Elon Musk is changing the world one idea at a time. First, with Tesla, the man so many people call the real life Tony Stark has done an incredible job of bringing electric vehicles to the mainstream. Second, Musk has been doing an impressive job over at SpaceX in the realm of space travel. And third, Musk’s effective rough draft of a high-speed transportation system known as the Hyperloop is being contemplated and conceptualized in a very real way by some extremely smart people.
In a refreshingly candid and informative interview with BBC’s Kirsty Young, Microsoft founder Bill Gates spoke openly on number of interesting topics, including his rivalry with Steve Jobs and how he initially met and began courting his wife, now Melinda Gates. But perhaps the most interesting and quirky tidbit from Gates’ interview centers on the famed tech icon’s insatiable demand for excellence from his employees.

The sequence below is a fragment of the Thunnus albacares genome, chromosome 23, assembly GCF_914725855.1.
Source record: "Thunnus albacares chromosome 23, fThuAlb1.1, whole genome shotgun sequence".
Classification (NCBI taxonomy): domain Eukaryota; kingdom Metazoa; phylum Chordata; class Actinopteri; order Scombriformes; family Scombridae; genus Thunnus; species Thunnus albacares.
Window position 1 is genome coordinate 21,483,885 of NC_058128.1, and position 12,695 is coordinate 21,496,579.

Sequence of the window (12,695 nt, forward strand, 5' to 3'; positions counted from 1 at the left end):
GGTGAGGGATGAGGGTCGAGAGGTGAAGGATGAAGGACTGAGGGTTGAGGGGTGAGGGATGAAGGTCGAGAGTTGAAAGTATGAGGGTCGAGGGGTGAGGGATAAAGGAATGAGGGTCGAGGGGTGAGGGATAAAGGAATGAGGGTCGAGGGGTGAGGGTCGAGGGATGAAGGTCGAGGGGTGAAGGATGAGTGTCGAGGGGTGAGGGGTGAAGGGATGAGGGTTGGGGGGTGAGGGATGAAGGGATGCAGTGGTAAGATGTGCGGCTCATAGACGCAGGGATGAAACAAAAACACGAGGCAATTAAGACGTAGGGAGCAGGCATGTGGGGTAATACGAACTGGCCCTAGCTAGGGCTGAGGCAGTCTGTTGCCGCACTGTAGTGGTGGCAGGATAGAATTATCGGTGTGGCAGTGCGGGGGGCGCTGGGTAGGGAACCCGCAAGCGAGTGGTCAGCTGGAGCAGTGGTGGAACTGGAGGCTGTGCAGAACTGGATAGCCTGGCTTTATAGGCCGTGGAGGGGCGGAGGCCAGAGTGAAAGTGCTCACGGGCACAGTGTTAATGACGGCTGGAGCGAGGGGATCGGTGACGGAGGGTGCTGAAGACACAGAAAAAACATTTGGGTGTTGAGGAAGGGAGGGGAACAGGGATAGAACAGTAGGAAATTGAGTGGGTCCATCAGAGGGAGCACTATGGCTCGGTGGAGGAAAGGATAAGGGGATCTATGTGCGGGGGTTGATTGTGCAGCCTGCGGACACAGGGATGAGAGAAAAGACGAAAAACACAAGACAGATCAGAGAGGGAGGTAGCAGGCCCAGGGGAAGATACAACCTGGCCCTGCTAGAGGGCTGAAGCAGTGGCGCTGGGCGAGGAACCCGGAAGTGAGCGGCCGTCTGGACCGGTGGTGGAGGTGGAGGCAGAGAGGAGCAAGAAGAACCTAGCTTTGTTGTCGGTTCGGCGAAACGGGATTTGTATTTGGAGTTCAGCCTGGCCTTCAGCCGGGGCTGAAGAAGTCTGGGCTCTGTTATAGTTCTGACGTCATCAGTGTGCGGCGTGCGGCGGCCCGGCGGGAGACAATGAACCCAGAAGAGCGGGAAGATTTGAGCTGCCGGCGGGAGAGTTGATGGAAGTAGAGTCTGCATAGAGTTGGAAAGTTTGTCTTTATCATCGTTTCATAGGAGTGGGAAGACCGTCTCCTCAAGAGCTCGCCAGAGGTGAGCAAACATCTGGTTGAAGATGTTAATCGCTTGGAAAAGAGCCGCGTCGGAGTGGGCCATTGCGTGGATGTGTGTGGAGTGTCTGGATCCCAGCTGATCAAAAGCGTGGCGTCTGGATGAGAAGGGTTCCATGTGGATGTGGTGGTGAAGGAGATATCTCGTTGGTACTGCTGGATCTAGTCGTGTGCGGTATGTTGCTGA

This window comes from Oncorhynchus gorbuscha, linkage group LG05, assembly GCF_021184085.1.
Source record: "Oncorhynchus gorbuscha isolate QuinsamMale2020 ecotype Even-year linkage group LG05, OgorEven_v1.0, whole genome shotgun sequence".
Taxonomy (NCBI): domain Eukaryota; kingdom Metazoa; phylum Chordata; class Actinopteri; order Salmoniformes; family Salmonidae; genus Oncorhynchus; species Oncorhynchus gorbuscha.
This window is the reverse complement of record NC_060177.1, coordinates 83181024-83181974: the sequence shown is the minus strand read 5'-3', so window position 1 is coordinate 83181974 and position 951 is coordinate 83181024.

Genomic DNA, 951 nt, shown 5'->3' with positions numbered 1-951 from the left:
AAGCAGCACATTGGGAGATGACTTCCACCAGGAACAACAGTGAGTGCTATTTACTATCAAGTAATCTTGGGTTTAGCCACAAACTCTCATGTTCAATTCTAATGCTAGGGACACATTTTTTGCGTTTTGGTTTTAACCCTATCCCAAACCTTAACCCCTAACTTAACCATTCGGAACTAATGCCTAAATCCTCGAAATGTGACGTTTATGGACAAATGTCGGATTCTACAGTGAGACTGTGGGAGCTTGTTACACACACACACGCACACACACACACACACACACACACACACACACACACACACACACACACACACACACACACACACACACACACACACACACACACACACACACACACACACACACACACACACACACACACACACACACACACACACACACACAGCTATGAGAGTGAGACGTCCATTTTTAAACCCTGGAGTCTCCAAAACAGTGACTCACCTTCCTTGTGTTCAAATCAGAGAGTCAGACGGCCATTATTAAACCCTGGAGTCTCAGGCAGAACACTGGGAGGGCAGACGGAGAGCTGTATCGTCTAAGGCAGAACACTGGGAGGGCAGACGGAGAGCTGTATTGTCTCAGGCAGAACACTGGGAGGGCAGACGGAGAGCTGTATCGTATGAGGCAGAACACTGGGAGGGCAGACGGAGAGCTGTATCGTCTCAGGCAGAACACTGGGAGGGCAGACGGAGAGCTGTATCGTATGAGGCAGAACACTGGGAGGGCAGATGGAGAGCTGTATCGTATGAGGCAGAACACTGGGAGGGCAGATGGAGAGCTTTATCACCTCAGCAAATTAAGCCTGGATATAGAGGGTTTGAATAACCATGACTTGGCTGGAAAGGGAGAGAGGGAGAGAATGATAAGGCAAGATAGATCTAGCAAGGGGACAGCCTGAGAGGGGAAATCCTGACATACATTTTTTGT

Microsoft’s Bing search engine is very accurate at predicting things. Whether it’s sports results, American Idol winners or politics, Bing’s really good. And Bing already has predictions for the February caucuses and primaries, for both Democrats and Republicans. Hillary Clinton and Donald Trump are seen as major winners, and it’ll be interesting to see whether the latter’s absence from Fox’s upcoming debate will hurt his scores in any way. More →
Less than a month ago, SpaceX made history when it launched a Falcon 9 rocket up into space and successfully managed to bring the booster back down to earth, landing it safely on a concrete landing pad.
Earlier today, SpaceX was at it again, only this time it was attempting to land a booster on a floating barge – or a ‘droneship’ as SpaceX calls it – in the Pacific Ocean. Unfortunately, though, things did not exactly go as planned as one of the booster’s landing legs broke upon impact. This marks the third time SpaceX has tried and failed to nail a ocean-based landing.
If you’ve ever traveled by plane, you’re likely aware that every airplane window you’ve ever seen has a round design, whether it be a circle or an oval. As it turns out, there’s an actually interesting engineering explanation behind the round shape of airplane windows. Suffice it to say, the design is no coincidence and is actually intended to help keep you safe up in the air.